The second movement, unusually titled ‘blues’, begins with solo pizzicato chords. The piano plays along before providing subversive harmonic accompaniment. The primary melody emerges with a bluesy quality full of syncopated rhythms, slides, and other stylistic elements. The blues melody in the violin part is joined by playful counter-melodies in the piano, but the piano later takes over almost entirely as the violin assumes an accompanying role with virtuosic pizzicato chords. When the violin later interrupts with the blues melody it has become a screaming fortissimo rather than the quiet nostalgia of its first statement. After another pizzicato violin section with piano melody, the cacophony abruptly ends, and the quiet, soulful melody returns, this time with phrases exchanged between violin and piano.

The final movement presents another contrast, beginning with a series of rhythmic patterns which gradually get faster and faster until a tempo is eventually settled upon and the relentless progress of the Perpetuum mobile begins. The driving tension of the movement does not resolve until the very end, when after a non-stop flow of virtuosic passagework, a repeated ostinato melody emerges played in octaves. This melody goes through a variety of patterns as it reaches a climax, finally resolving in a hammered repetition of the final pattern.


Gabriel Fauré (1845 – 1924)Quartet for Piano & Strings No. 1 in C Minor, Op. 15

Fauré had a distinct musical personality, but his music is unmistakably French with a strong kinship to both the suave Romanticism of Franck and the cool sensuality of Debussy. It is particularly compelling to realize that Fauré’s first piano quartet predates Debussy and Ravel’s first mature works by ten and twenty years respectively. Along with the traditional clarity, poetry and restraint of the French tradition preceding it, Fauré’s music sounds refreshingly and presciently modern.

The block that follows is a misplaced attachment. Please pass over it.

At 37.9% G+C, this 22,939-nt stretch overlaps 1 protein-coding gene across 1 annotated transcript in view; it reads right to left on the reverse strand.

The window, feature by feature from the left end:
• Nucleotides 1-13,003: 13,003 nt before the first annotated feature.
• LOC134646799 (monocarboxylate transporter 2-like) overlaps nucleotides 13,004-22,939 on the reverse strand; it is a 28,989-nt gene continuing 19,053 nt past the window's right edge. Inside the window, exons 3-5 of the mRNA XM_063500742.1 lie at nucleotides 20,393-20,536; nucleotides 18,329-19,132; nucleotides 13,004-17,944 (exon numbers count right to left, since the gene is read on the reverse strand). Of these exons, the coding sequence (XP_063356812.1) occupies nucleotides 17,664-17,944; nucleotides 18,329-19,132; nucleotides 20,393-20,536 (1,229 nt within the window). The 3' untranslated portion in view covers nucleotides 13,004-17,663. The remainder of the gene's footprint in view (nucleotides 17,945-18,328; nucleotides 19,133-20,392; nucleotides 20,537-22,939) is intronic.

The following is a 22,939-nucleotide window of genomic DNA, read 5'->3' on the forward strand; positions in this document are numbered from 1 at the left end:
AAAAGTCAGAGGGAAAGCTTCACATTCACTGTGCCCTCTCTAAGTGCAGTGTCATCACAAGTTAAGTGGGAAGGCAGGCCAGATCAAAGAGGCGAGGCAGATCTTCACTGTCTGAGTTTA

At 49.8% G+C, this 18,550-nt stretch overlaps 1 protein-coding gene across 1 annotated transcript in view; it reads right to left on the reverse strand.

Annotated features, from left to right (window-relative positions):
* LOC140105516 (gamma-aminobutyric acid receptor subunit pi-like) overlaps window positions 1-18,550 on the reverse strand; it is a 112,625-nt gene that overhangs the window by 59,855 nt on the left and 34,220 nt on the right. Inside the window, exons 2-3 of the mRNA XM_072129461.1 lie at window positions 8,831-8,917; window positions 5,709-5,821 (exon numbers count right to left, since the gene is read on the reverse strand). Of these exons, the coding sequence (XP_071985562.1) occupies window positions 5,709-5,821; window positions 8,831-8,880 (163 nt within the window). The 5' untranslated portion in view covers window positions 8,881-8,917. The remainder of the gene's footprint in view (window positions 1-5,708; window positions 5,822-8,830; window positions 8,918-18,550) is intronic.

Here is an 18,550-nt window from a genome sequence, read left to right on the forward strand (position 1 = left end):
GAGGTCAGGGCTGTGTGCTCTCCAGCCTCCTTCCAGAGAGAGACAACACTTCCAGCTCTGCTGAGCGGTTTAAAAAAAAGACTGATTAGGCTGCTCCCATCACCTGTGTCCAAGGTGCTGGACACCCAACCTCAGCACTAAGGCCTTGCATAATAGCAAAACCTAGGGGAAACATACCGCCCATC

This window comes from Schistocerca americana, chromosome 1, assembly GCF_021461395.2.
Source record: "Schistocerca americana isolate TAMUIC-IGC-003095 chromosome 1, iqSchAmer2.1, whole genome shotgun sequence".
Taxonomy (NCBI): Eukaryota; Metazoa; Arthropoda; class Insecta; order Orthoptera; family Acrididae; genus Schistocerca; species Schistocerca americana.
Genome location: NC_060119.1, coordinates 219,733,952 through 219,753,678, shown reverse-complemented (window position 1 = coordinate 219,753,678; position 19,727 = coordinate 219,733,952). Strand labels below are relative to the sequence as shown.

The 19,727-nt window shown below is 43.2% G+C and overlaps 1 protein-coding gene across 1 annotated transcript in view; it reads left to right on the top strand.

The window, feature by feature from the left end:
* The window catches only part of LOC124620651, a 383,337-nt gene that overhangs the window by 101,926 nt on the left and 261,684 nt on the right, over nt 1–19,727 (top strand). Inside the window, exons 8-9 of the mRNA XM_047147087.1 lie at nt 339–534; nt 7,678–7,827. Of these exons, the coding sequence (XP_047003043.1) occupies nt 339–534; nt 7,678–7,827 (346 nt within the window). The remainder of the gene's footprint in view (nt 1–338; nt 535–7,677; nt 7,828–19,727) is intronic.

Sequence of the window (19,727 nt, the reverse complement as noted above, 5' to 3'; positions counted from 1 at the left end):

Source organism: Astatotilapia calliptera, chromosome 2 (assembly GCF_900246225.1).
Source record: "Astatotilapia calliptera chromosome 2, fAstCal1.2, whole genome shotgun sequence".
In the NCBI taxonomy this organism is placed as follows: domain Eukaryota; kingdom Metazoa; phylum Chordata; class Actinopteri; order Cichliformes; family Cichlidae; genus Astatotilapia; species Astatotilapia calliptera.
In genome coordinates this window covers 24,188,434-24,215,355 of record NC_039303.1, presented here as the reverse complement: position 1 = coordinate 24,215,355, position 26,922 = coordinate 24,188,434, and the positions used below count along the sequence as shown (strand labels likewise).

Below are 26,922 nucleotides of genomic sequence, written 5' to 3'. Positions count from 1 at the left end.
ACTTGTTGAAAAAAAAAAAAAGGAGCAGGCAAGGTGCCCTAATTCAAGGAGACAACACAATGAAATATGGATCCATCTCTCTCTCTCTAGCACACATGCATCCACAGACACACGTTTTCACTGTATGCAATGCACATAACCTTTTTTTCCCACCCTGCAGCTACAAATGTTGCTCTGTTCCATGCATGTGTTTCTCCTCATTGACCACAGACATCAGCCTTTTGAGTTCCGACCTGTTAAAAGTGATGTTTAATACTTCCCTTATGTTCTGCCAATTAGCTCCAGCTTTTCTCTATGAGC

Fauré’s strongly rhythmic opening theme is announced immediately by the strings, seconded by sweeping syncopated chords from the piano. The second subject is in short graceful phrases but is rather overwhelmed by the powerful first theme. The passion of this movement is balanced by the very French elegance of the Scherzo. The sophisticated banter of the piano is set up against stylish pizzicato strings, leading to razor-sharp exchanges of melodic exclamations.

The Scherzo presents with the dual personality of a march and a waltz with a steady perpetual motion gently animating the entire construction. A steady “groove” emerges from a combination of an obstinate bass pattern and a scurrying melodic figure. Over time, the strings introduce a much more languid melody that stretches with a certain wryness. The trio is surprisingly similar to the Scherzo musically, but it begins on the dominant and seems to invert aspects of the bass, melody and texture for an “inside-out” and “upside-down” effect.

The majestic Adagio opens with an elegiac theme that is reflective and somewhat grave. It gathers momentum, reaching with a more emphatic yearning that relaxes again into a seeming café song whose languorous melancholy savors its own sorrow fondly. As the piano spins into wide ranging arpeggios the elegy returns and sinks deeply into the lower strings. Fauré concludes with a rhythmic tour de force that begins with a storm in a minor key and sweeps through a kaleidoscope of key changes before driving to a sparkling finish awash in color and grand cadences.